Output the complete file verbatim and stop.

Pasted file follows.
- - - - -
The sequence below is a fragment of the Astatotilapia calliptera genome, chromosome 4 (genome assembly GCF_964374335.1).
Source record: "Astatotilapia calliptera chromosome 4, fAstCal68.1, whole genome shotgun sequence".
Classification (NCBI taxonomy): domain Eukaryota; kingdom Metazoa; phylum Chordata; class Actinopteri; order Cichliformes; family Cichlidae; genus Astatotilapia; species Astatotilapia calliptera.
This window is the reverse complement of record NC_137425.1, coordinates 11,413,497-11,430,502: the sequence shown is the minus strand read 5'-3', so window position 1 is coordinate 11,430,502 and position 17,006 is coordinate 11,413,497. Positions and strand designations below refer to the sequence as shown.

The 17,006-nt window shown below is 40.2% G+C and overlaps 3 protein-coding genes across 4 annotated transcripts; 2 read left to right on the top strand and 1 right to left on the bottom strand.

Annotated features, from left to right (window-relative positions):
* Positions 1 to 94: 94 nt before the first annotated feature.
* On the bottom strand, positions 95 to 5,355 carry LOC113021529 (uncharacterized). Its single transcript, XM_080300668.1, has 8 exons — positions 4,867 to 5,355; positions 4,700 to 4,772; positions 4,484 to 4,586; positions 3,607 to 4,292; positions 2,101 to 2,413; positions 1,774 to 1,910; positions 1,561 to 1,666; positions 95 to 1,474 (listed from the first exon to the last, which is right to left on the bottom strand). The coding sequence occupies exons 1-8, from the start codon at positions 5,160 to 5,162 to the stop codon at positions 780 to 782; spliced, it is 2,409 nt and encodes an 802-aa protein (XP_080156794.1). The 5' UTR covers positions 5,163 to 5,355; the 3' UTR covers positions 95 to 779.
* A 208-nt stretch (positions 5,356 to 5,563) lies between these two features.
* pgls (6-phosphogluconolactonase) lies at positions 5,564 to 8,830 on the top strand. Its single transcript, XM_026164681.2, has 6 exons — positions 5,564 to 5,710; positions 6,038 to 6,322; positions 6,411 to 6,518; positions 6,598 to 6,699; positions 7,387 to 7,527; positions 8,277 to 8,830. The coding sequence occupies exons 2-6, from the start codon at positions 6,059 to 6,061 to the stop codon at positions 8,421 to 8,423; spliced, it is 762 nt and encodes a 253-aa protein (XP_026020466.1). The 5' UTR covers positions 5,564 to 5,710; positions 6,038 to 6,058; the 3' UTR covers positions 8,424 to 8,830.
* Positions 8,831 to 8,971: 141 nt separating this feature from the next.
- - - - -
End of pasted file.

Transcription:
The sequence below is a fragment of the Astatotilapia calliptera genome, chromosome 4 (genome assembly GCF_964374335.1).
Source record: "Astatotilapia calliptera chromosome 4, fAstCal68.1, whole genome shotgun sequence".
Classification (NCBI taxonomy): domain Eukaryota; kingdom Metazoa; phylum Chordata; class Actinopteri; order Cichliformes; family Cichlidae; genus Astatotilapia; species Astatotilapia calliptera.
This window is the reverse complement of record NC_137425.1, coordinates 11,413,497-11,430,502: the sequence shown is the minus strand read 5'-3', so window position 1 is coordinate 11,430,502 and position 17,006 is coordinate 11,413,497. Positions and strand designations below refer to the sequence as shown.

The 17,006-nt window shown below is 40.2% G+C and overlaps 3 protein-coding genes across 4 annotated transcripts; 2 read left to right on the top strand and 1 right to left on the bottom strand.

Annotated features, from left to right (window-relative positions):
* Positions 1 to 94: 94 nt before the first annotated feature.
* On the bottom strand, positions 95 to 5,355 carry LOC113021529 (uncharacterized). Its single transcript, XM_080300668.1, has 8 exons — positions 4,867 to 5,355; positions 4,700 to 4,772; positions 4,484 to 4,586; positions 3,607 to 4,292; positions 2,101 to 2,413; positions 1,774 to 1,910; positions 1,561 to 1,666; positions 95 to 1,474 (listed from the first exon to the last, which is right to left on the bottom strand). The coding sequence occupies exons 1-8, from the start codon at positions 5,160 to 5,162 to the stop codon at positions 780 to 782; spliced, it is 2,409 nt and encodes an 802-aa protein (XP_080156794.1). The 5' UTR covers positions 5,163 to 5,355; the 3' UTR covers positions 95 to 779.
* A 208-nt stretch (positions 5,356 to 5,563) lies between these two features.
* pgls (6-phosphogluconolactonase) lies at positions 5,564 to 8,830 on the top strand. Its single transcript, XM_026164681.2, has 6 exons — positions 5,564 to 5,710; positions 6,038 to 6,322; positions 6,411 to 6,518; positions 6,598 to 6,699; positions 7,387 to 7,527; positions 8,277 to 8,830. The coding sequence occupies exons 2-6, from the start codon at positions 6,059 to 6,061 to the stop codon at positions 8,421 to 8,423; spliced, it is 762 nt and encodes a 253-aa protein (XP_026020466.1). The 5' UTR covers positions 5,564 to 5,710; positions 6,038 to 6,058; the 3' UTR covers positions 8,424 to 8,830.
* Positions 8,831 to 8,971: 141 nt separating this feature from the next.